Posts Tagged: Film

The Rumpus Mini-Interview Project #58: James Steven Sadwith

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A self-described “actor’s director,” James Steven Sadwith has been writing, directing, and producing television movies, miniseries, and dramas for nearly three decades—and is perhaps best known for his work on the lives of Frank Sinatra and Elvis. But for Coming through the Rye, his first feature film for the big screen, Sadwith comes closer to home, chronicling in fictional form the journey he himself embarked upon as a youth.

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The Rumpus Review of Nate Parker’s The Birth of a Nation

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Parker set out to bring a different kind of “slavery movie” to audiences. And it is different. ...more

Portrait of an Actress

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In an article for the New Yorker, Richard Brody writes about the newly restored 1967 film by Hans-Jürgen Syberberg, Romy: Anatomy of a Face. The film “offers an intimate view of the actress Romy Schneider, revealing crucial conflicts behind the image of a public figure who loomed large in the German national imagination—and within the art of movies itself” and will be shown during the Museum of Modern Art’s “To Save and Project” film festival this month.

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Rising Above the Rink: Remembering Bill Nunn

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In those little moments, a higher truth emerges from above the rink: with some humor, peace becomes more possible. ...more

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The Rumpus Review of Bridget Jones’s Baby

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Perhaps Bridget fans who watched the movies but never read the books might not find this movie to be such a hard blow... But those who read the books—and those who loved the pilgrim soul in Bridget—will feel the loss more keenly. ...more

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The Rumpus Review of The Light Between Oceans

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I wanted so badly to invest in the characters, to cry and feel their pain, but I felt detached. ...more

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Sound & Vision #25: Brendan Toller

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Allyson McCabe talks with Brendan Toller about his love of vinyl records, buying music in local stores, and his latest documentary film Danny Says, an examination of publicist and manager Danny Fields. ...more

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The Rumpus Review of One More Time with Feeling

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“We didn’t ask for it,” Cave begins another poetic flight, and again we think he’s talking about something ghastly, “but it’s all around us, a gratuitous beauty.” ...more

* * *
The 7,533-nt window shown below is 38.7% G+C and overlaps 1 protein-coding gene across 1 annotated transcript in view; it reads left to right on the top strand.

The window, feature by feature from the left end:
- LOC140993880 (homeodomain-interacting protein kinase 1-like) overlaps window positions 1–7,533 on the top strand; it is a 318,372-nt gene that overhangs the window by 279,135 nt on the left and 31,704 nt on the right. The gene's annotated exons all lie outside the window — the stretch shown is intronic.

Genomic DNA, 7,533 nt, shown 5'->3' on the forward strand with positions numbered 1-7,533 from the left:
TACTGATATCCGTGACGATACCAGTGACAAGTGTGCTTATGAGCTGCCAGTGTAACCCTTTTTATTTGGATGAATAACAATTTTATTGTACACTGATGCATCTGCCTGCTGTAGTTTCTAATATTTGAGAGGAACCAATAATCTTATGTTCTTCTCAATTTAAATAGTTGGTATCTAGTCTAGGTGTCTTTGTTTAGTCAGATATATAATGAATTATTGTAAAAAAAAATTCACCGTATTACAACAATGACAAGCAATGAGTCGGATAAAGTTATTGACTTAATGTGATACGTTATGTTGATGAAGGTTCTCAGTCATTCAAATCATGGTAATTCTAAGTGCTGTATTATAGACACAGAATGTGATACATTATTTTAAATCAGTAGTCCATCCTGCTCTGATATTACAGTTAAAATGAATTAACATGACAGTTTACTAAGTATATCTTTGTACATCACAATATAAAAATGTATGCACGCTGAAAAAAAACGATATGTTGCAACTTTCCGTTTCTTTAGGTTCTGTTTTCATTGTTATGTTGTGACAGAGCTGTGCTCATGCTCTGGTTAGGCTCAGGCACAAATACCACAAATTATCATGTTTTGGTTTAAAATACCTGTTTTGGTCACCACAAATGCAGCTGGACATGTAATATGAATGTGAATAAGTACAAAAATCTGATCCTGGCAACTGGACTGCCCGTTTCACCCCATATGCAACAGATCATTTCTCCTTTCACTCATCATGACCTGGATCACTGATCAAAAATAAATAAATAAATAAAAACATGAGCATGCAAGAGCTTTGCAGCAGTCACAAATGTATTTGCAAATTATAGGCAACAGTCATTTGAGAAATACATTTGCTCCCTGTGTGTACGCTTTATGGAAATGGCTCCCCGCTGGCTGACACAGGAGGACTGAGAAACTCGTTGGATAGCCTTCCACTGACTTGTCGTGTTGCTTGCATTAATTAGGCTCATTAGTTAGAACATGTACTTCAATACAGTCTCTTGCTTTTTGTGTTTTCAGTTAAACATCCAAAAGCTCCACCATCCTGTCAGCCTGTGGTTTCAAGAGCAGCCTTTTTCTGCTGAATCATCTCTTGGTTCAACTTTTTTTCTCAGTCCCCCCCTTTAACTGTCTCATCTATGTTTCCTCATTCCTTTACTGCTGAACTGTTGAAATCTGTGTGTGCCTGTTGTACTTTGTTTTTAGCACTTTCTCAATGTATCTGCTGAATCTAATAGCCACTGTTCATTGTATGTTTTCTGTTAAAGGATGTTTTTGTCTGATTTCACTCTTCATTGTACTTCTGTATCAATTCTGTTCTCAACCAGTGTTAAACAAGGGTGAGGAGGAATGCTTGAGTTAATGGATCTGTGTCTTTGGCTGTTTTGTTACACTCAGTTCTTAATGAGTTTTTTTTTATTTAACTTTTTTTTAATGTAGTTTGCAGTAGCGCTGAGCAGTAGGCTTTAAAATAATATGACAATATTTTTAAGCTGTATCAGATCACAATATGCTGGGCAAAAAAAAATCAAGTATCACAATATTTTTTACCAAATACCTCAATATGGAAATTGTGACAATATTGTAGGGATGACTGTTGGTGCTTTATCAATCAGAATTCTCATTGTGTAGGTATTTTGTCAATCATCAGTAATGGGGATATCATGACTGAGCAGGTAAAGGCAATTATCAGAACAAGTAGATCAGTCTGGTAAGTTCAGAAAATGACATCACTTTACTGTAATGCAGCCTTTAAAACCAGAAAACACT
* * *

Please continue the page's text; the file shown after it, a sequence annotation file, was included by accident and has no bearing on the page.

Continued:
California Tales

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San Francisco filmmaker Jenni Olson has just released her new film, a cinematic essay titled The Royal Road. Made up of historical research material and lyrical, personal monologues, the film is “a primer on Junipero Serra’s Spanish colonization of California and the Mexican American War alongside intimate reflections on nostalgia, the pursuit of unavailable women, butch identity and Alfred Hitchcock’s Vertigo—all against a contemplative backdrop of 16mm urban California landscapes, and featuring a voiceover cameo by Tony Kushner.”

Head over to Vimeo to see the entire movie, and watch the trailer after the jump!

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After Adderall: It’s Playing Everywhere

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After Adderall, a Rumpus-produced movie written and directed (and starring) Rumpus Founder and Editor-in-Chief Stephen Elliott, has been getting some great write-ups. And it’s probably playing somewhere near you very soon!

September 12, 2016, Brooklyn: The Brooklyn Book Festival @ Videology 308 Bedford
September 14, 2016, Columbus Ohio: Gateway Film Center

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The Rumpus Mini-Review of The Lost Arcade

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In the past couple of years it has become nearly impossible to avoid a certain genre of New York documentary that can best be described as urban eulogy. But The Lost Arcade, directed by Kurt Vincent and written by Irene Chin, isn’t just another wistful goodbye to the dirty boulevards of pre-gentrification New York.

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Time Risk in Hollywood

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Screenwriters do the bulk of their work prior to the green light. Cameras not rolling. Trying to get films made. They toil at the wrong end of the time risk curve, taking on time risk in a myriad of forms. 

In a column for Wordplay, screenwriter Terry Rossio explores the notion of “time risk” as it relates to “the power structure of Hollywood”— i.e., the relationship between screenwriters, producers, directors, actors, and agents.

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Florence Foster Jenkins, Meryl Streep, and White Feminism